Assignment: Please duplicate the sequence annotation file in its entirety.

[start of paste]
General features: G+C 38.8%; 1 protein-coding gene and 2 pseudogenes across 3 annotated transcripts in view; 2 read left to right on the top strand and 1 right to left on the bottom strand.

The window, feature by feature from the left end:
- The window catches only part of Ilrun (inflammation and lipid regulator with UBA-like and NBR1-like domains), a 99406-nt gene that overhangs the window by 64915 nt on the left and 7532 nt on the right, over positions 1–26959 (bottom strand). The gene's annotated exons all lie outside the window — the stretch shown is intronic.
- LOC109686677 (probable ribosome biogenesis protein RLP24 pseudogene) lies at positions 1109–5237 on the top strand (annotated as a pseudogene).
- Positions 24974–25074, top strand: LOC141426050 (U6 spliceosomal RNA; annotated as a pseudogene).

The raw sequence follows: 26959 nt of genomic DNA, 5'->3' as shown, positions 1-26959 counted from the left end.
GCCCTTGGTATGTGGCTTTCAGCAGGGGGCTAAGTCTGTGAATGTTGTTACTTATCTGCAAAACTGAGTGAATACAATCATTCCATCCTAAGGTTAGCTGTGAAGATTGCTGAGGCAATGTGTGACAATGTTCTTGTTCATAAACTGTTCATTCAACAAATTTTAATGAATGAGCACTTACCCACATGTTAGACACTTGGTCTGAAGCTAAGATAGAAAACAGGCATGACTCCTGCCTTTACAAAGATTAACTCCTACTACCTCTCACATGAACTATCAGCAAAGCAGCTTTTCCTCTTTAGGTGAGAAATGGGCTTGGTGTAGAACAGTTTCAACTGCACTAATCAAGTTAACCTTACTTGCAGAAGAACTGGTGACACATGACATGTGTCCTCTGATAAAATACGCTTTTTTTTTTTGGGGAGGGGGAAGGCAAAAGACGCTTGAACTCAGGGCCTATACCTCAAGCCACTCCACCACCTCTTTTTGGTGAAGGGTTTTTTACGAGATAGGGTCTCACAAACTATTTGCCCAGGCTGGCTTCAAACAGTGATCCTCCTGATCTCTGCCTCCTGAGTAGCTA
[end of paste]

General features: G+C 38.8%; 1 protein-coding gene and 2 pseudogenes across 3 annotated transcripts in view; 2 read left to right on the top strand and 1 right to left on the bottom strand.

The window, feature by feature from the left end:
- The window catches only part of Ilrun (inflammation and lipid regulator with UBA-like and NBR1-like domains), a 99406-nt gene that overhangs the window by 64915 nt on the left and 7532 nt on the right, over positions 1–26959 (bottom strand). The gene's annotated exons all lie outside the window — the stretch shown is intronic.
- LOC109686677 (probable ribosome biogenesis protein RLP24 pseudogene) lies at positions 1109–5237 on the top strand (annotated as a pseudogene).
- Positions 24974–25074, top strand: LOC141426050 (U6 spliceosomal RNA; annotated as a pseudogene).

The raw sequence follows: 26959 nt of genomic DNA, 5'->3' as shown, positions 1-26959 counted from the left end.
GCCCTTGGTATGTGGCTTTCAGCAGGGGGCTAAGTCTGTGAATGTTGTTACTTATCTGCAAAACTGAGTGAATACAATCATTCCATCCTAAGGTTAGCTGTGAAGATTGCTGAGGCAATGTGTGACAATGTTCTTGTTCATAAACTGTTCATTCAACAAATTTTAATGAATGAGCACTTACCCACATGTTAGACACTTGGTCTGAAGCTAAGATAGAAAACAGGCATGACTCCTGCCTTTACAAAGATTAACTCCTACTACCTCTCACATGAACTATCAGCAAAGCAGCTTTTCCTCTTTAGGTGAGAAATGGGCTTGGTGTAGAACAGTTTCAACTGCACTAATCAAGTTAACCTTACTTGCAGAAGAACTGGTGACACATGACATGTGTCCTCTGATAAAATACGCTTTTTTTTTTTGGGGAGGGGGAAGGCAAAAGACGCTTGAACTCAGGGCCTATACCTCAAGCCACTCCACCACCTCTTTTTGGTGAAGGGTTTTTTACGAGATAGGGTCTCACAAACTATTTGCCCAGGCTGGCTTCAAACAGTGATCCTCCTGATCTCTGCCTCCTGAGTAGCTA